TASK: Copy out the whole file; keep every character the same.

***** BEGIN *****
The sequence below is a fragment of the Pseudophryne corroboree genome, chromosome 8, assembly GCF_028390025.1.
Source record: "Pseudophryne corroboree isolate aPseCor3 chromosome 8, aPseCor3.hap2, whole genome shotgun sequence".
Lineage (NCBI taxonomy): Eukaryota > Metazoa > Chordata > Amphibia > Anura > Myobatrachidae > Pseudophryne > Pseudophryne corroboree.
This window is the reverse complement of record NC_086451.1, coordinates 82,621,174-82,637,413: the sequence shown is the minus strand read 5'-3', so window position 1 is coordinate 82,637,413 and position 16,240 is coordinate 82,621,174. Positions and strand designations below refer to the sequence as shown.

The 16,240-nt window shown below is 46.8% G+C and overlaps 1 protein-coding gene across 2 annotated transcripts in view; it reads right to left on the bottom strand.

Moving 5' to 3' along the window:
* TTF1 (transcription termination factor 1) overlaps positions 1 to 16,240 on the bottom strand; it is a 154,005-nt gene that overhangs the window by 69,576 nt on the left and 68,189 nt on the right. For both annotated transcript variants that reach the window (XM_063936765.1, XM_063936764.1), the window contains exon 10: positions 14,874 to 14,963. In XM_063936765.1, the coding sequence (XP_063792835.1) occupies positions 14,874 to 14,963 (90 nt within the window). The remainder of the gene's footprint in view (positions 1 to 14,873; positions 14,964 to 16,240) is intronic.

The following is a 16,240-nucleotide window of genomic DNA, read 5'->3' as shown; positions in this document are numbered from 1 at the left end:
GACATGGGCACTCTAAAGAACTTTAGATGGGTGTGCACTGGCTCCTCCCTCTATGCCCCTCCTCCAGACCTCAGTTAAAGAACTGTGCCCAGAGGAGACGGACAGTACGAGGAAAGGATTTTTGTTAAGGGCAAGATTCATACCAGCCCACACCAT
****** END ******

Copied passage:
The sequence below is a fragment of the Pseudophryne corroboree genome, chromosome 8, assembly GCF_028390025.1.
Source record: "Pseudophryne corroboree isolate aPseCor3 chromosome 8, aPseCor3.hap2, whole genome shotgun sequence".
Lineage (NCBI taxonomy): Eukaryota > Metazoa > Chordata > Amphibia > Anura > Myobatrachidae > Pseudophryne > Pseudophryne corroboree.
This window is the reverse complement of record NC_086451.1, coordinates 82,621,174-82,637,413: the sequence shown is the minus strand read 5'-3', so window position 1 is coordinate 82,637,413 and position 16,240 is coordinate 82,621,174. Positions and strand designations below refer to the sequence as shown.

The 16,240-nt window shown below is 46.8% G+C and overlaps 1 protein-coding gene across 2 annotated transcripts in view; it reads right to left on the bottom strand.

Moving 5' to 3' along the window:
* TTF1 (transcription termination factor 1) overlaps positions 1 to 16,240 on the bottom strand; it is a 154,005-nt gene that overhangs the window by 69,576 nt on the left and 68,189 nt on the right. For both annotated transcript variants that reach the window (XM_063936765.1, XM_063936764.1), the window contains exon 10: positions 14,874 to 14,963. In XM_063936765.1, the coding sequence (XP_063792835.1) occupies positions 14,874 to 14,963 (90 nt within the window). The remainder of the gene's footprint in view (positions 1 to 14,873; positions 14,964 to 16,240) is intronic.

The following is a 16,240-nucleotide window of genomic DNA, read 5'->3' as shown; positions in this document are numbered from 1 at the left end:
GACATGGGCACTCTAAAGAACTTTAGATGGGTGTGCACTGGCTCCTCCCTCTATGCCCCTCCTCCAGACCTCAGTTAAAGAACTGTGCCCAGAGGAGACGGACAGTACGAGGAAAGGATTTTTGTTAAGGGCAAGATTCATACCAGCCCACACCAT